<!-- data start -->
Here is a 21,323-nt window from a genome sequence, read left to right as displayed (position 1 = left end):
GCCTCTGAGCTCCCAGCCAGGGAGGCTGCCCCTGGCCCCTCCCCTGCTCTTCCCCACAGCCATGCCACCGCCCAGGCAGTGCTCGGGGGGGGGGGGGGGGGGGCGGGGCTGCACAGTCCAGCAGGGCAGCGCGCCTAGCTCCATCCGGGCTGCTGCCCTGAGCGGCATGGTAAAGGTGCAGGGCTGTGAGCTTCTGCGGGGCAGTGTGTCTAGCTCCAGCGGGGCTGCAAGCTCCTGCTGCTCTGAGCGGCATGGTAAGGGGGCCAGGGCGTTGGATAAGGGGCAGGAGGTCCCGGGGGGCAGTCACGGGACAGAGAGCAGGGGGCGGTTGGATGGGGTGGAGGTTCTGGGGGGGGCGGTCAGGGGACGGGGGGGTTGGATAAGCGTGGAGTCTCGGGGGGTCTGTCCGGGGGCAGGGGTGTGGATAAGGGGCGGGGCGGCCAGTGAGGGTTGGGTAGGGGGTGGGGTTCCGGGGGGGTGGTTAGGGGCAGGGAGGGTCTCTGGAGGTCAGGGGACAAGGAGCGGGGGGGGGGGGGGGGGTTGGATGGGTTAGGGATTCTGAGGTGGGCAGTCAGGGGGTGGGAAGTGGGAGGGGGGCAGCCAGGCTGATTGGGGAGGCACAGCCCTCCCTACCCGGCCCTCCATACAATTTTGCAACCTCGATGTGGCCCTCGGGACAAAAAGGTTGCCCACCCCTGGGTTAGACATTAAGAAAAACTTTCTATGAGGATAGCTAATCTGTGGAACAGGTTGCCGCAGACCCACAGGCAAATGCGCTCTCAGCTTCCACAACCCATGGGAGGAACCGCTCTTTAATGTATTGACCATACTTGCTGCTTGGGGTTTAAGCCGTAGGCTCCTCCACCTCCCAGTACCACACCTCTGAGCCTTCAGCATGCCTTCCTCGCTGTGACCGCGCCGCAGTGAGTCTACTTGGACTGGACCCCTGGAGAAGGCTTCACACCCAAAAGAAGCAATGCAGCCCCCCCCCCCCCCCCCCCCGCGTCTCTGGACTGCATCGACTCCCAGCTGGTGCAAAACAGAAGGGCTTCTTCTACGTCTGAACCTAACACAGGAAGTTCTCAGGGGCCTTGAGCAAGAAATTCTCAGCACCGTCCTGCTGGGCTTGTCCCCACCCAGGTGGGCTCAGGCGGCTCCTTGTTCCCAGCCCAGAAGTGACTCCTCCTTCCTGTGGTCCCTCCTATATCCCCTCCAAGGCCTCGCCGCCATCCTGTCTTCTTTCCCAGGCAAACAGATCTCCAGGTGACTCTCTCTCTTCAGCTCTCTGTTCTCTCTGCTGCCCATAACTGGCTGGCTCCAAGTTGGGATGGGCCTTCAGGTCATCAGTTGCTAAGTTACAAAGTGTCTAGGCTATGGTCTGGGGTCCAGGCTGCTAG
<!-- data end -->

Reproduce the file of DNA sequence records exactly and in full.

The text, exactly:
Here is a 21,323-nt window from a genome sequence, read left to right as displayed (position 1 = left end):
GCCTCTGAGCTCCCAGCCAGGGAGGCTGCCCCTGGCCCCTCCCCTGCTCTTCCCCACAGCCATGCCACCGCCCAGGCAGTGCTCGGGGGGGGGGGGGGGGGGGCGGGGCTGCACAGTCCAGCAGGGCAGCGCGCCTAGCTCCATCCGGGCTGCTGCCCTGAGCGGCATGGTAAAGGTGCAGGGCTGTGAGCTTCTGCGGGGCAGTGTGTCTAGCTCCAGCGGGGCTGCAAGCTCCTGCTGCTCTGAGCGGCATGGTAAGGGGGCCAGGGCGTTGGATAAGGGGCAGGAGGTCCCGGGGGGCAGTCACGGGACAGAGAGCAGGGGGCGGTTGGATGGGGTGGAGGTTCTGGGGGGGGCGGTCAGGGGACGGGGGGGTTGGATAAGCGTGGAGTCTCGGGGGGTCTGTCCGGGGGCAGGGGTGTGGATAAGGGGCGGGGCGGCCAGTGAGGGTTGGGTAGGGGGTGGGGTTCCGGGGGGGTGGTTAGGGGCAGGGAGGGTCTCTGGAGGTCAGGGGACAAGGAGCGGGGGGGGGGGGGGGGGTTGGATGGGTTAGGGATTCTGAGGTGGGCAGTCAGGGGGTGGGAAGTGGGAGGGGGGCAGCCAGGCTGATTGGGGAGGCACAGCCCTCCCTACCCGGCCCTCCATACAATTTTGCAACCTCGATGTGGCCCTCGGGACAAAAAGGTTGCCCACCCCTGGGTTAGACATTAAGAAAAACTTTCTATGAGGATAGCTAATCTGTGGAACAGGTTGCCGCAGACCCACAGGCAAATGCGCTCTCAGCTTCCACAACCCATGGGAGGAACCGCTCTTTAATGTATTGACCATACTTGCTGCTTGGGGTTTAAGCCGTAGGCTCCTCCACCTCCCAGTACCACACCTCTGAGCCTTCAGCATGCCTTCCTCGCTGTGACCGCGCCGCAGTGAGTCTACTTGGACTGGACCCCTGGAGAAGGCTTCACACCCAAAAGAAGCAATGCAGCCCCCCCCCCCCCCCCCCCCGCGTCTCTGGACTGCATCGACTCCCAGCTGGTGCAAAACAGAAGGGCTTCTTCTACGTCTGAACCTAACACAGGAAGTTCTCAGGGGCCTTGAGCAAGAAATTCTCAGCACCGTCCTGCTGGGCTTGTCCCCACCCAGGTGGGCTCAGGCGGCTCCTTGTTCCCAGCCCAGAAGTGACTCCTCCTTCCTGTGGTCCCTCCTATATCCCCTCCAAGGCCTCGCCGCCATCCTGTCTTCTTTCCCAGGCAAACAGATCTCCAGGTGACTCTCTCTCTTCAGCTCTCTGTTCTCTCTGCTGCCCATAACTGGCTGGCTCCAAGTTGGGATGGGCCTTCAGGTCATCAGTTGCTAAGTTACAAAGTGTCTAGGCTATGGTCTGGGGTCCAGGCTGCTAG